Sunday, December 13, 2009

When is a will not a will?

Is something unclear about this sentence?

All personal effects and property which I may own at the time of my death, either real, personal, tangible, intangible, or mixed, of whatsoever nature and wheresoever situated, including all property which I may acquire or become entitled to after the execution of this well, including all lapsed legacies and devises or other gifts made by this will, I leave to my wife.

There are lots of legal terms, but it seems pretty clear that my dad left everything he owned to my mom.  Including the bond in his name which matured several years ago, years after his death.

I called the financial company that holds the bond to negotiate the transfer of funds for my mother.  I was prepared with a copy of my father's will and death certificate, documents which I assumed they would require.

Much to my surprise, that was not enough.  An attorney would have to read my father's will and determine that he really meant to leave everything to my mother.  The attorney would then need to create an affidavit to that effect.

Maybe I'm dense, but this bit of news astonished me.  What is the point of a will, if not to indicate who gets what?  And what could be more clear than a will that leaves everything to one person?

I began to wonder if my will could be questioned after my death.  Was it not clear enough that I was leaving everything I own to my two children, to be shared evenly?  Was that not clear?

If an attorney helps me write a will to dictate who gets my stuff after I die, why does an attorney have to interpret what the first attorney said?

These absurd bureaucratic pie grabbing actions seem to be nothing but greed created by instilling a fear of lawsuits.  Common sense goes out the window.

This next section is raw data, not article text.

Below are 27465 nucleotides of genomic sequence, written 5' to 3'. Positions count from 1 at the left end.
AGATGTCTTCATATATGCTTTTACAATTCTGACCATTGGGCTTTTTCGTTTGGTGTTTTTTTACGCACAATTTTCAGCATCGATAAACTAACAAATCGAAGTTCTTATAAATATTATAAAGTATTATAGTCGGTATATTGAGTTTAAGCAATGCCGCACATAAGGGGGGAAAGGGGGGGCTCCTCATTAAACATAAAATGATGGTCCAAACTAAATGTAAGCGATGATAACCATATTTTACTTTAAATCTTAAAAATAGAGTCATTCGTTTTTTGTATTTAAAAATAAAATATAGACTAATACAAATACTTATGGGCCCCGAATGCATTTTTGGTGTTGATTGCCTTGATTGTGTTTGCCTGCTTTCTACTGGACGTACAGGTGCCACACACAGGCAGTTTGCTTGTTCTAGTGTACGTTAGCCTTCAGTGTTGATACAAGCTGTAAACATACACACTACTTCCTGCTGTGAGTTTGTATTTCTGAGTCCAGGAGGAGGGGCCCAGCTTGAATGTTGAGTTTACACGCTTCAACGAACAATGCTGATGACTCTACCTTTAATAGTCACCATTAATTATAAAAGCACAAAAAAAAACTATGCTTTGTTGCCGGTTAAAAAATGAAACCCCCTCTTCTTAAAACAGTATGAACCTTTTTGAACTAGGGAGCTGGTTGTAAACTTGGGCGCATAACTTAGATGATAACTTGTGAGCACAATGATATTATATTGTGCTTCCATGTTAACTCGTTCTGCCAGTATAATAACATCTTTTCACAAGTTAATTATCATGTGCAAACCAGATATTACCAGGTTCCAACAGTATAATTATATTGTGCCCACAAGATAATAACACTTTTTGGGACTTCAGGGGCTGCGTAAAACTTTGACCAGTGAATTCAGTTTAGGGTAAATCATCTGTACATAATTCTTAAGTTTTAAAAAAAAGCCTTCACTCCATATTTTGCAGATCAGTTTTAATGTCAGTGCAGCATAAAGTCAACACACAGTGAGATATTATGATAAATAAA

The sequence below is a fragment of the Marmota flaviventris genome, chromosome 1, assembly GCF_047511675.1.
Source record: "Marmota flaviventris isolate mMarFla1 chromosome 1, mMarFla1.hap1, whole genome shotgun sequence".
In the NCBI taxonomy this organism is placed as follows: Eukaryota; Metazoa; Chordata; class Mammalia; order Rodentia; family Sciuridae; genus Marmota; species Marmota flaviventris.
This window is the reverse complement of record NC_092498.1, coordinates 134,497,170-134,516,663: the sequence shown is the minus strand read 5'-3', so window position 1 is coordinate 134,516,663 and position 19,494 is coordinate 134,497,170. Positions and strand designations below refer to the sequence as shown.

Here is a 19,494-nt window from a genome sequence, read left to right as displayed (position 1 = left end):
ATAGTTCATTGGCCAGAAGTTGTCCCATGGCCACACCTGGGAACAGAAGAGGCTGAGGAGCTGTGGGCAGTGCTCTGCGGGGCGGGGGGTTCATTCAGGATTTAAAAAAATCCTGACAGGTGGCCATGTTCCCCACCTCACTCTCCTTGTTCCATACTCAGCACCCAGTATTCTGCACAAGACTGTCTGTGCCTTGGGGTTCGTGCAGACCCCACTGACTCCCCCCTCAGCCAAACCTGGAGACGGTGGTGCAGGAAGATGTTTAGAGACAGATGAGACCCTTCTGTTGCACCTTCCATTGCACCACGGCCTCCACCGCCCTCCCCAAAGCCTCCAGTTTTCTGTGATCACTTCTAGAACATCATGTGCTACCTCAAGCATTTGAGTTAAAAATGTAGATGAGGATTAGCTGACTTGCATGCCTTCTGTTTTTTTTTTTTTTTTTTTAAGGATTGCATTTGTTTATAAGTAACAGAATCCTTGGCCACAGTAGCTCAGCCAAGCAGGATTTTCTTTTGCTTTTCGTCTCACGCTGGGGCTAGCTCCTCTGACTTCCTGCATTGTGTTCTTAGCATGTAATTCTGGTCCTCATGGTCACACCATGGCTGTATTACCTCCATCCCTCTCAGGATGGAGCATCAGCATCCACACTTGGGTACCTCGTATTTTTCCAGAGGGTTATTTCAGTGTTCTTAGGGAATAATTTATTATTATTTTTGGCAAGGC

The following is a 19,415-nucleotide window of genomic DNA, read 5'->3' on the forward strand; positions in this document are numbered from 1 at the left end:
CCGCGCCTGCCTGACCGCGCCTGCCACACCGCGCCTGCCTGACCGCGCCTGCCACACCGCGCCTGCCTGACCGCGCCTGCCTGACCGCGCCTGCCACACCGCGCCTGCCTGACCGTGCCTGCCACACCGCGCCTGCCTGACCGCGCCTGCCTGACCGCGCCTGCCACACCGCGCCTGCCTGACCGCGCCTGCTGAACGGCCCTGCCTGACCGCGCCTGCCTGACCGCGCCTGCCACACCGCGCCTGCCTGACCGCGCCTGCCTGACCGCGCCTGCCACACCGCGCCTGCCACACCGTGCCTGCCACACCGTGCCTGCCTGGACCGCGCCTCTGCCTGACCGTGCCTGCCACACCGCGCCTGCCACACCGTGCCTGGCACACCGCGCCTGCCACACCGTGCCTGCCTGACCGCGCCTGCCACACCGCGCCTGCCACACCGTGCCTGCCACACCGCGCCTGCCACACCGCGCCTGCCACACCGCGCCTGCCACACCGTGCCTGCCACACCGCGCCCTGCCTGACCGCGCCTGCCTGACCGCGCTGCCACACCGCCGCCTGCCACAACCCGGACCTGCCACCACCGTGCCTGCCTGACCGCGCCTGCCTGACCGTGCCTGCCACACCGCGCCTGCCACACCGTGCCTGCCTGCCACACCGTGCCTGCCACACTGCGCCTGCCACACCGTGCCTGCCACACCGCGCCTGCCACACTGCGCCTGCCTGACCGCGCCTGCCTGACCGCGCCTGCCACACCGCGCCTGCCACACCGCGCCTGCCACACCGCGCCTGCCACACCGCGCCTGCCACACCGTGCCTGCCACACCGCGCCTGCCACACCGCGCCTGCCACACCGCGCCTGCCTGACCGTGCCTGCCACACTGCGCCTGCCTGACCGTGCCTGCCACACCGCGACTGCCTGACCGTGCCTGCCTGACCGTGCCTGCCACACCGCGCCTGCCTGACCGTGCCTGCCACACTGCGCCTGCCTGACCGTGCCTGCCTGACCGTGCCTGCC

I have a hard time with things that clearly just don't make sense.  During my divorce I had to have my house appraised.  I requested the appraisal and paid for it, but the appraisal company would not give me a copy of the appraisal.  They said that their client was my attorney and they were not very polite about it.  Huh?

I went to a gym in New York City, where I spend a few days every month or two, to see if I they offered a trial membership.  If I liked the gym I hoped to find a type of membership that might be geared towards people who are not in the city full time.
First I had to fill out a card with lots of personal information such as address, marital status, whether I have children, phone numbers, email address.  I left most of it blank but still managed to qualify for a meeting with a membership representative.

His first words were "What's your phone number?".  I replied that I don't give out my phone number and all I wanted was to find out if they offered a trial membership".
"We don't give free trials", he replied gruffly.  Clearly he was done with me.  I explained that I had not used the word "free" and that I would be happy to pay to try the gym for a few days before committing to membership.  He became more friendly but I had seen all I needed to see.  I found another gym where the representative actually listened to me.  I even was offered a T shirt and use of the gym for free that day, and I still hadn't used the word "free"

Both gyms were practically empty at the time I went.  The first one, Crunch Gym, had a bad attitude.  The second gym realized that they lose nothing in letting me try the gym for free, and may gain a member.  I walked out wanting to tell everyone.  Kindness and sanity exist in at least one place!  The nice gym is New York Sports Club

I like it when the world makes sense.  I like it when people communicate, rather than work on their agenda.

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